One intraoperative study investigating 21 adult neurosurgical patients for the incidence of PAE as it relates to air bubbles entering the bloodstream during routine intravenous fluid injections (through an IV line), found that air bubbles were detected in the right side of the heart in all of the patients in the study. But more importantly, 3 of those 21 patients (14.3%) were found to have air bubbles that passed through the atrial wall and lodged in the left side of the heart as a paradoxical air embolism … which remained present even after the bubbles in the right side of the heart dissipated. All of the patients were in a sitting position and no one in the study was known to have the presence of a PFO or probe patent opening.
© 2017 Gerard Myers
18 April 2017
By: Gerard J. Myers, RT, CCP Emeritus, Eastern Perfusion International
Part 1 of 3
When was the last time you, or one of your loved ones, was in a hospital bed with an intravenous line attached to your arm and a bag of intravenous fluid hanging from an IV pole beside you? Perhaps when the bag of fluid began to empty, a health care worker entered the room to hang another bag of the lifesaving liquid, or maybe just attach a smaller bag of medication to run into you intravenous line. As she/he changed the bag and adjusted the drips on your IV line you sat silently in deep thought about when you were getting out of the hospital or what you had to do that day. But out of the corner of your eye you noticed a large bubble of air slowly advancing down your IV line toward your arm. You raised the alarm about the bubble to the clinician and were told that ‘there is nothing to worry about, because a little bit of air will never hurt anyone’. This explanation is usually followed by another short explanation about how it would take a massive amount of air to cause you any harm, and that there is nothing to worry about with those little bits of air.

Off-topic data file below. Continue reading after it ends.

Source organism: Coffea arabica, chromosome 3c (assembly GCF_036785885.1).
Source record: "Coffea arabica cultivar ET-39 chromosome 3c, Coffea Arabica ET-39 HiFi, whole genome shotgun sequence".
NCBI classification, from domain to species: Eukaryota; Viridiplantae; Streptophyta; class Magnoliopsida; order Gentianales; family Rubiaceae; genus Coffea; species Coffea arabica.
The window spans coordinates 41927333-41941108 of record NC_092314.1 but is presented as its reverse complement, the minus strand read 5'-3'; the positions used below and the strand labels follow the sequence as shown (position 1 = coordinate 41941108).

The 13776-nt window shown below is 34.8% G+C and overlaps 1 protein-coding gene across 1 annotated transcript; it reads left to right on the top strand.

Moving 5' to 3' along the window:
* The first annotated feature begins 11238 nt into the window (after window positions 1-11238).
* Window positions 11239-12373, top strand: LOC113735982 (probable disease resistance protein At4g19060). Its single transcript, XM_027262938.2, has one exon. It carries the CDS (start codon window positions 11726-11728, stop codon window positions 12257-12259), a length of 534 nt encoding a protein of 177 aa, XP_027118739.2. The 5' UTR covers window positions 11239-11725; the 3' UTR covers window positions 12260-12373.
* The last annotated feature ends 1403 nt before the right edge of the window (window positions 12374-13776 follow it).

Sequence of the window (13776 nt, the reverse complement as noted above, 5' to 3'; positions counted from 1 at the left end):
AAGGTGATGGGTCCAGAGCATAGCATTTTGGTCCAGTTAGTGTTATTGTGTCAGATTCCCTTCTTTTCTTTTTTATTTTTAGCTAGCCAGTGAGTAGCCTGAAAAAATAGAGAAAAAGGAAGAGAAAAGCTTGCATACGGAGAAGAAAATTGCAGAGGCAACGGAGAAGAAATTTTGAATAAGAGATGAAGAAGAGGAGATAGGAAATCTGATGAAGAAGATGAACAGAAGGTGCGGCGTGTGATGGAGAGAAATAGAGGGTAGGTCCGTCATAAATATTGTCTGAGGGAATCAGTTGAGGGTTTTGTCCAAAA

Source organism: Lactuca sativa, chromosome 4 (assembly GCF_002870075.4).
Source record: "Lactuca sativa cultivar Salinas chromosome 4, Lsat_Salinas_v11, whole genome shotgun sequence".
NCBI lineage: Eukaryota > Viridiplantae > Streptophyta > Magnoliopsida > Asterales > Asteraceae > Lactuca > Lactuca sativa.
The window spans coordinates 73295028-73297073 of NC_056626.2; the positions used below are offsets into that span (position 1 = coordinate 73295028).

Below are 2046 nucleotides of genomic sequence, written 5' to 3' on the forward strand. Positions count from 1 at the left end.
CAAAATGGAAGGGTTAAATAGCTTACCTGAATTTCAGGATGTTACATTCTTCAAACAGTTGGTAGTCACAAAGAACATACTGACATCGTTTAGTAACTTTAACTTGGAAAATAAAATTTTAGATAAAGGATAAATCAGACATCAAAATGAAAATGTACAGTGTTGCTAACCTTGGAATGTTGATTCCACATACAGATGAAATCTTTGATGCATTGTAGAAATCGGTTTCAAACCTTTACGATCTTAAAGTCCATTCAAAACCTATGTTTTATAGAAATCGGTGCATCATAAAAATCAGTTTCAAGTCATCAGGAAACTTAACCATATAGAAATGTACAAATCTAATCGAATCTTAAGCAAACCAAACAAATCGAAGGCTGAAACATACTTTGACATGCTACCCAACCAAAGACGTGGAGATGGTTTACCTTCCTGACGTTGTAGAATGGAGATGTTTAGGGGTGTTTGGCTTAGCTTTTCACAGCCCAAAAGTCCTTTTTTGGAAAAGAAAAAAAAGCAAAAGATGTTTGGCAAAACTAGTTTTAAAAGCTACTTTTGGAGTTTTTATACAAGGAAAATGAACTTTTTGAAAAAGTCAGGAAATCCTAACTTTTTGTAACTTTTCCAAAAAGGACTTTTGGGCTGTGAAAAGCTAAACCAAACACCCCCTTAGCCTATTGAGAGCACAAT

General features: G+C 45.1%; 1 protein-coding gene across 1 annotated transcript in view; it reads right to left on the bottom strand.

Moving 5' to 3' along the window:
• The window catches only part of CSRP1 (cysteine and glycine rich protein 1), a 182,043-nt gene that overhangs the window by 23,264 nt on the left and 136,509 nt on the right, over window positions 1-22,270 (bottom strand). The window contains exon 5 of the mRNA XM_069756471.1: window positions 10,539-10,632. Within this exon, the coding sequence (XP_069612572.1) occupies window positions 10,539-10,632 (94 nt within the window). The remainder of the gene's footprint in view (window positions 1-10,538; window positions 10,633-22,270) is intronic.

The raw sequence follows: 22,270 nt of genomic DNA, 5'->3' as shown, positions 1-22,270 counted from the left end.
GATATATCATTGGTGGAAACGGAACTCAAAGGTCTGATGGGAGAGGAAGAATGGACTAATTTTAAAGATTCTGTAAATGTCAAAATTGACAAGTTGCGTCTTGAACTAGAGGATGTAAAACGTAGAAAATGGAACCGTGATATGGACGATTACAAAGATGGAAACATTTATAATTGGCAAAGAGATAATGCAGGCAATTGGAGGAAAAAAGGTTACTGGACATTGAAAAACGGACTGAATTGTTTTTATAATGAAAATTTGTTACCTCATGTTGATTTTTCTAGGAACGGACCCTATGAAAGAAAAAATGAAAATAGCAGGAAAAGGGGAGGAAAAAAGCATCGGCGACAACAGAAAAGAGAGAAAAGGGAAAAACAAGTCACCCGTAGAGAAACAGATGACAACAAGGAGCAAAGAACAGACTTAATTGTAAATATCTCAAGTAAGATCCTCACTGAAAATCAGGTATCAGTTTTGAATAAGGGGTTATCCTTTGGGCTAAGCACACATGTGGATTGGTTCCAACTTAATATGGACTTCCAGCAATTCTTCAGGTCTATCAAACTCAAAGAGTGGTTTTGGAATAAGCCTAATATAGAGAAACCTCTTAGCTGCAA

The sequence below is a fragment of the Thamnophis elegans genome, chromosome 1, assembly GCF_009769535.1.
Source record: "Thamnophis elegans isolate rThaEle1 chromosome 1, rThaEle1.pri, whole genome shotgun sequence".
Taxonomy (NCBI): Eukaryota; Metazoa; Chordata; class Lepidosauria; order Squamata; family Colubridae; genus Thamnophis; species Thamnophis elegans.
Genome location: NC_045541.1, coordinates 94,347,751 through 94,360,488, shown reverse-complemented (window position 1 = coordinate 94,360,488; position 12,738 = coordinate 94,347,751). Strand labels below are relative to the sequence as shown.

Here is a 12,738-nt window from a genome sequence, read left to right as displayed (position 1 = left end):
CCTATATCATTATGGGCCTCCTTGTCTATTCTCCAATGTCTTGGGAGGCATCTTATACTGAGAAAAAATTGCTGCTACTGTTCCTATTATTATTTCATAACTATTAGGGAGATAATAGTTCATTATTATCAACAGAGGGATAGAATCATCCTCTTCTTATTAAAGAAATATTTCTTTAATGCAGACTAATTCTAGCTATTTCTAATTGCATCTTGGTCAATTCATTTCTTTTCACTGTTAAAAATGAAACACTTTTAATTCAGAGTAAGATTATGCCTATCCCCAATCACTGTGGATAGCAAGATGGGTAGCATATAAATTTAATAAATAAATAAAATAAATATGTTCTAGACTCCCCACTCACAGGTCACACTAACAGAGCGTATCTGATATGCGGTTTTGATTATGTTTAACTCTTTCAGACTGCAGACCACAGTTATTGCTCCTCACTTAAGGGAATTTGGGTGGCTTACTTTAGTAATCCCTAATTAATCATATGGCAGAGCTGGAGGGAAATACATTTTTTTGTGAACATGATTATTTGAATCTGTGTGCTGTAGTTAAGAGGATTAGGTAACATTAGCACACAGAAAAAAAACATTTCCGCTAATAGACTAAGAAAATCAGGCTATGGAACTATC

Unfortunately, this scenario is repeated thousands of times by health care workers who still consider venous air bubbles as inconsequential, and subsequently spend their careers disregarding small amounts of air bubbles entering the venous circulation through an intravenous line. In fact, it is almost impossible to estimate how many times air bubbles enter a patient’s blood stream through intravenous lines, in every healthcare setting. These bubbles are often referred as iatrogenic air (coming from the activity of a health care provider). No harm is ever intended, assumed or even imagined, but it is often just a part of the clinician’s training, their routine practice of maintaining an intravenous infusion, and their misinformation around the hazards of air bubbles entering the venous circulation.
The reality is … small amounts of air bubbles entering a person’s blood stream can have adverse consequences and can be harmful. What is interesting is the fact that there is absolutely no reason why any amount of air or air bubbles should be allowed to pass through an intravenous line in any patient. Every clinical protocol for setting up and maintaining an intravenous line, stresses the importance of making sure all of the air is removed from that line before it is attached to a patient’s circulatory system. All air bubbles are foreign to our circulation and the majority can easily be removed from an intravenous line before entering the patient’s circulation. But more importantly, air bubbles have the potential to cause harm and are not in the best interest of the patient … let me explain why.
First of all, regardless of the size of the bubble or its point of entry into our arterial or venous blood streams, bubbles or any particles entering our bloodstream are alien to our circulation and our physiology. Because of this, once a bubble enters the bloodstream, it is immediately attacked and treated like any other foreign substance that enters our body’s natural defense mechanisms. The bubbles are immediately coated by platelets, white blood cells and other proteins as they travel toward the right side of the heart. During their course through the bloodstream, they can damage or degrade the blood vessels delicate lining (called endothelial glycocalyx and its underlying endothelial cells) resulting in endothelial cell edema, inflammation, localized platelet and white cell activation and even blockages in the tiny pulmonary capillary vessels, much in the same manner that a solid or fat embolus would do. Over time, it is believed these bubbles will gradually dissolve in the blood, but not before damaging this endothelial glycocalyx layer as they slip/slide through the microcirculation.